LoraKim and I arrived in the evening, Tue Jun 21 and checked into the Ohio State dormitory, 2 miles from the Convention Center. This gave us a nice stroll in each morning of the assembly, and a nice stroll back each evening, with a stop at one of the restaurants for dinner. That was the relaxing part of an otherwise challenging and invigorating GA.
The intensity began with the first event we attended: On Wed afternoon, the concluding and open-to-the-public portion of "Ministry Days" is the annual Berry St. Essay. This year -- the 194th consecutive year of the essay series that once-upon-a-time was delivered at a conference on Berry Street in Boston and now is delivered wherever the UUA General Assembly is -- Rev. Gail Seavy of Nashville, TN gave a searing account of how many of our congregations have been damaged by clergy sexual misconduct, abuses of power, and secrecy. The full text will be online eventually, and I look forward to reading it again. It was that powerful. In the meantime, see the UU World's article about it HERE.
Wed evening was the opening celebration kicking off General Assembly proper. The banner parade is always a joyful and moving sight!
The 2016 GA brought a special focus on interfaith cooperation and attention to racial justice -- as described HERE.
Please also peruse these articles, which describe various aspects and events at this year's GA (click on titles):
With Angel Wings, UUs Respond to Westboro Protestors at General Assembly
Krista Tippett Presents Ware Lecture
'No More Fake Fights': Sunday Morning Worship at GA Inspires
In a Time of Growing Isolation, Spiritual Innovation Is the Future
Palestinian Rights Resolution Fails at General Assembly
Candidates for UUA President Present Their Visions for Leading Unitarian Universalism
Movement for Black Lives, Young UUs of Color Take Main Stage on General Assembly's Final Day
Much of what happened at GA was covered by outside news organizations. See the "media round-up" of that coverage HERE.
Choosing a CSAI for 2016-2020
CSAI: Congregational Study & Action Issue. Every two years -- at General Assembly in even-numbered years -- we select one issue for special focus for the next four years. Thus we are always in the first two years of one CSAI, and in the last two years of another CSAI. The multi-year exploration by congregations throughout the UU universe may (and usually does) culminate in a Statement of Conscience (SOC). Here are the recent past issues that UUs have taken up in this manner:
2006-2010 CSAI, now 2010 SOC: Creating Peace
2008-2012 CSAI, now 2011 SOC: Ethical Eating
2010-2014 CSAI, now 2013 SOC: Immigration as a Moral Issue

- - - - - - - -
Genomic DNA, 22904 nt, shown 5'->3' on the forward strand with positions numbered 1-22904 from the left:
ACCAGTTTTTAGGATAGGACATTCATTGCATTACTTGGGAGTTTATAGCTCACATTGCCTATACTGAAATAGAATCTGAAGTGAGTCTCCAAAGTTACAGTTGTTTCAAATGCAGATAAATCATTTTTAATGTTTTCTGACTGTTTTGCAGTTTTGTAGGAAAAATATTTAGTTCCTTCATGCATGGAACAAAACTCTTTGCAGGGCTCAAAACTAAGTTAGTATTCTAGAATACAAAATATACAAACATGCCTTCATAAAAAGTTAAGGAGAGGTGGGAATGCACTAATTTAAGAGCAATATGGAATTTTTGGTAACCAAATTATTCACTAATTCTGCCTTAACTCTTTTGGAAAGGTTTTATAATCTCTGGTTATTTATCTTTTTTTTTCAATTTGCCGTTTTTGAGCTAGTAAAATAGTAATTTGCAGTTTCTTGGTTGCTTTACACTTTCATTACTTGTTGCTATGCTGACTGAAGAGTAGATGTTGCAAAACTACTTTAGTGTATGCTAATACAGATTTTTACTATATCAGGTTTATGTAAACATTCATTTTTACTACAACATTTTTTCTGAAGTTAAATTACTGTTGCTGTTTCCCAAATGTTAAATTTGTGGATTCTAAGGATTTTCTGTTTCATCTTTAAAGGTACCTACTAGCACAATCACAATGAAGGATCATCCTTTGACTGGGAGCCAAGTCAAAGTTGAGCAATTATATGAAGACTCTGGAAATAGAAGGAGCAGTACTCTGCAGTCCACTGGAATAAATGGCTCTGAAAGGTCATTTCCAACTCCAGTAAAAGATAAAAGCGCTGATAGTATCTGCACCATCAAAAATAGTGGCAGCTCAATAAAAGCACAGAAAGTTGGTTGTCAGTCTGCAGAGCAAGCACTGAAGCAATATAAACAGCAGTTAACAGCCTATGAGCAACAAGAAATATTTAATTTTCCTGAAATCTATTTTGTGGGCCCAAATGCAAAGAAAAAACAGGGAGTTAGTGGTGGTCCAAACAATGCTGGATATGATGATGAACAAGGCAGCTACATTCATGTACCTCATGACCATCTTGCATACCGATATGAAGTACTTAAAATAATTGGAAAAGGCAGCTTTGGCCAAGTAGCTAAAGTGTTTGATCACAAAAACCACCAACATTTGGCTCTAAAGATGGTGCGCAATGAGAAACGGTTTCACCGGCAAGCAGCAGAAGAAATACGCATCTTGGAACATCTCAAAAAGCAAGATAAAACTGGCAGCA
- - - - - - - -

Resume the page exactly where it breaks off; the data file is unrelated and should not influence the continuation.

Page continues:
2012-2016 CSAI, now 2015 SOC: Reproductive Justice
We are currently half-way through 2014-2018 CSAI: Escalating Inequality
So what issue would we choose as the CSAI for 2016-20? The proposal process that started last year had, by last February, produced these four possibilities:
A National Conversation On Race
Climate Change and Environmental Justice
The Corruption of Our Democracy
Ending Gun Violence in America
You can read about each of these four by clicking on the titles. The delegates voted on Thu Jun 23. I voted for "Ending Gun Violence," and LoraKim voted for "A National Conversation On Race," but "The Corruption of Our Democracy" won. As I listened to the floor debate, my guess is that the argument that swayed many delegates to focus on democracy was the point that we'll never get anywhere on the other issues until we clean up the money and corruption that stymies popular will.
You might decide not to take the time to read the also-rans, but please do take a moment to click on "The Corruption of Democracy" above for a brief account of what this issue is all about.
After GA, Rev. Peggy Clarke (Hastings) and I got together and made plans to offer a first discussion of this CSAI in September. The session will be largely "book group" format -- and the book we chose for starters is Parker Palmer, Healing the Heart of Democracy. See the Amazon description and order your copy HERE.
Choosing the 2016 AIWs
AIW: Action of Immediate Witness. From uua.org:
"Delegates at each annual General Assembly have the opportunity to take positions on issues that require immediate witness through the Action of Immediate Witness (AIW) process. An AIW expresses the conscience and carries the authority of the delegates at the GA aat which it is passed. AIWs are initiated by individual delegates and move through their entire creation and adoption process during a single GA."Every year, the delegates may approve a maximum of three AIWs, which are statements of the delegates. By Sat Jun 25, a slate of six proposed AIWs had been assembled, from which the delegates chose three.
A: Build Solidarity with Muslims
B: Some Guns, All Guns: Legislating Appropriate Restrictions
C: Oppose Military Use of Drones
D: Stop the Transpacific Partnership
E: Support HR 40: "The Commission to Study Reparation Proposals for African Americans Act"
F: Protect and Support our Transgender and Gender Non-Conforming Family
The winners were A, B, and F. You can see the text of them HERE.
Here's how CUC's delegates voted (bold capitals for the three issues that won):
Me: B, e, F
LoraKim and Denise Tomlinson: B, c, e
Jennifer Stevens: A, B, F